Monday, July 16, 2012

3:04 AM

I don't know if it is because of my growing baby bump that my back is bothering me as much as it is or if it is the manifestation of my stress knotting itself into reasons to lay awake tonight, but it's 3 o'clock in the morning and I've been wide awake for almost an hour.  The power light of our macbook was flashing like light house beckoning me safely home in the turbulence of my thoughts, so we'll see what this pitch-dark post makes itself out to be...

I almost dropped my pump again today when it got caught on GW's foot as I helped him step out of the truck.  Fortunately I had a free hand and was able to grab the cord before it fell too far from my infusion site and rip itself from my skin.  We were in a pretty remote part of VT at the time away from our rental place, so I didn't have a solution ready at hand were that to have happened.  I typically have an emergency SureT set up in the center console for times like this, but this wasn't my car and I don't carry around the necessary equipment to handle more than a hypoglycemic episode.  Before being a diabetic I didn't even carry a purse, I just threw my phone and wallet in the back pockets of my jeans and rolled out.  But now that I am out of college, need to carry glucagon and a requested matchbox truck or two for my son, I have no interest whatsoever in further conceding defeat by needing a full on diaper-bag, over-sized purse to replace the one I already lug around along with my book bag.

While I was surprisingly coordinated today in my pump saving reflexes, I unfortunately haven't been quite so quick or quite so lucky at other times.  One time, I turned around to reach for GW in his car seat and the infusion site I had placed on my oblique caught on the seat belt buckle and tore out... Another time, walking down the hallway of our home while carrying a bin of clean laundry I failed to notice my pump tubing loop the door nob to the bedroom and riiiiiiiiip there it went... While lying on the floor playing with one of our dogs, Gracie, she snagged a loose end of cable with her nails and spastically tugged it out in a playful bounce.  And there was this other time when snuggly-sleeping with HB that the cord somehow got wrapped around his arm and my site went with him when he rolled to his other side.  Let me tell you... between the shock of having a cannula pulled out of you unexpectedly and the pain of the tape detaching itself from your skin, it is not a fun experience to go through!!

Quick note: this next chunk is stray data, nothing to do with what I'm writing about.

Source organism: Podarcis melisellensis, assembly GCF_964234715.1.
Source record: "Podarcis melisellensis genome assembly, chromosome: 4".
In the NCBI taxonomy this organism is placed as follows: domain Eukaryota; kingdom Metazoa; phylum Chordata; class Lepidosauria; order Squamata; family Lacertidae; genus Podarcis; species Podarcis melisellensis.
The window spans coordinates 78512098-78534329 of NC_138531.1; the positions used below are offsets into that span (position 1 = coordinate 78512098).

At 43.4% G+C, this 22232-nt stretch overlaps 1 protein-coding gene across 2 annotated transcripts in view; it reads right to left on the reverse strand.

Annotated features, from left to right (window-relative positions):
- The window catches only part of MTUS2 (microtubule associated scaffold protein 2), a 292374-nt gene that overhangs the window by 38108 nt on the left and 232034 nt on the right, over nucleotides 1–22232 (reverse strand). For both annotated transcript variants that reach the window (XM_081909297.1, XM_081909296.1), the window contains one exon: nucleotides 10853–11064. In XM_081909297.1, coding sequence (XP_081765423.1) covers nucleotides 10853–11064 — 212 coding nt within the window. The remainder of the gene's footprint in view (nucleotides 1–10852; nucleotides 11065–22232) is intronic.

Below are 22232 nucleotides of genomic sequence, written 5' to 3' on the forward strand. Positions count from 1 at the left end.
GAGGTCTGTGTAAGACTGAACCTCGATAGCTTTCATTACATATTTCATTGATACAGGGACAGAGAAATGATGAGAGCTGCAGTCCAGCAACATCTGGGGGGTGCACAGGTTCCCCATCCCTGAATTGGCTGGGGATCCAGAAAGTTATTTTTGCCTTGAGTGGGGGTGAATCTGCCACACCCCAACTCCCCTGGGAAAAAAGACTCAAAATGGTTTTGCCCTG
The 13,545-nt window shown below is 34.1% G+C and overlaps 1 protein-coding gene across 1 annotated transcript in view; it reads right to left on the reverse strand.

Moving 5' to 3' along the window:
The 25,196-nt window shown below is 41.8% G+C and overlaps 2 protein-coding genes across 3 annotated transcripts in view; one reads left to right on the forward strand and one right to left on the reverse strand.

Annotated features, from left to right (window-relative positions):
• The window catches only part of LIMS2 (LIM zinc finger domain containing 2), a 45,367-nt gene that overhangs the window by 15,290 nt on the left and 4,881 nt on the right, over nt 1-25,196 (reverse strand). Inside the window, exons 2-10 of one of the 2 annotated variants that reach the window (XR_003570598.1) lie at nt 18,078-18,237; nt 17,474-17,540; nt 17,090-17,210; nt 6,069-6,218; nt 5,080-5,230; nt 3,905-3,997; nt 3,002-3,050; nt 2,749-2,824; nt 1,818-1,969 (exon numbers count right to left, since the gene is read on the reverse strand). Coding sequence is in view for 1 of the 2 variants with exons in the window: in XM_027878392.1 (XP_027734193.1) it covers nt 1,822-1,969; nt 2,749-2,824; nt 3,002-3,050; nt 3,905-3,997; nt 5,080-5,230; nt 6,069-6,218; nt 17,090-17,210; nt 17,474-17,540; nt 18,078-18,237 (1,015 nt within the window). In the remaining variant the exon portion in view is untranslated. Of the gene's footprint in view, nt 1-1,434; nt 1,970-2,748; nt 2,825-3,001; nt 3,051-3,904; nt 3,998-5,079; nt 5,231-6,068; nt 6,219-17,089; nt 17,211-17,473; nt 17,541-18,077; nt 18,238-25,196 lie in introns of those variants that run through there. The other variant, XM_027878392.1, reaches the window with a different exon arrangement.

I don't know if any of you have had an IV administered to you before, but for those of you who have, do you remember the extra caution that went into your every movement so as to prevent the tubing from becoming snagged on anything that might require the nurse to reinsert the IV?  Perhaps I simply have a more innate distrust of that tape stuff they use than other people do, but each time I've have an IV my motions are far fewer in number and much more deliberate in purpose than they are normally.  Well, wearing an infusion set is to one degree or another similar to this - but because it is always there, it's easy to forget about it or to not notice when the tubbing is hanging out farther than it really ought to.    So while I am extremely attentive to the perceived inability to flex my elbow while wearing an IV, I am sometimes blissfully unaware of my diabetes to my own detriment... blissful ignorance replaced with an instantaneous reminder of reality. Oh joy.

That reminds me of those random moments when sitting down to a meal that I absentmindedly go to pick up my sandwich and enjoy the food in front of me without remembering the loaded sentence "I'm a diabetic" first.  It's absolutely wonderful to take that bite and enjoy the quality bread and other ingredients without concern, but when the thought hits that I am savoring unaccounted for carbs, I have to put my contentment in normalcy aside, lay down my food and be the disease again.  In a lot of ways I am envious of the other type 1s who were diagnosed as kids and don't remember what it was like to not be diabetic... I spent 24 years becoming accustomed to life and eating as a healthy person and it's sometimes very surreal to realize my life has been divided into a before and after shot.

So while you're sitting there enjoying your bowl of Cheerios tomorrow morning (that is 20 grams per cup of regular - non-honey nut - Cheerios and 13 grams per 8 oz of milk), take a moment to realize how nice it is to be healthy... I didn't appreciate it enough before I got sick and hind sight being what it is, it would have been nice to make the connection of how good I had it before sugar became a problem.

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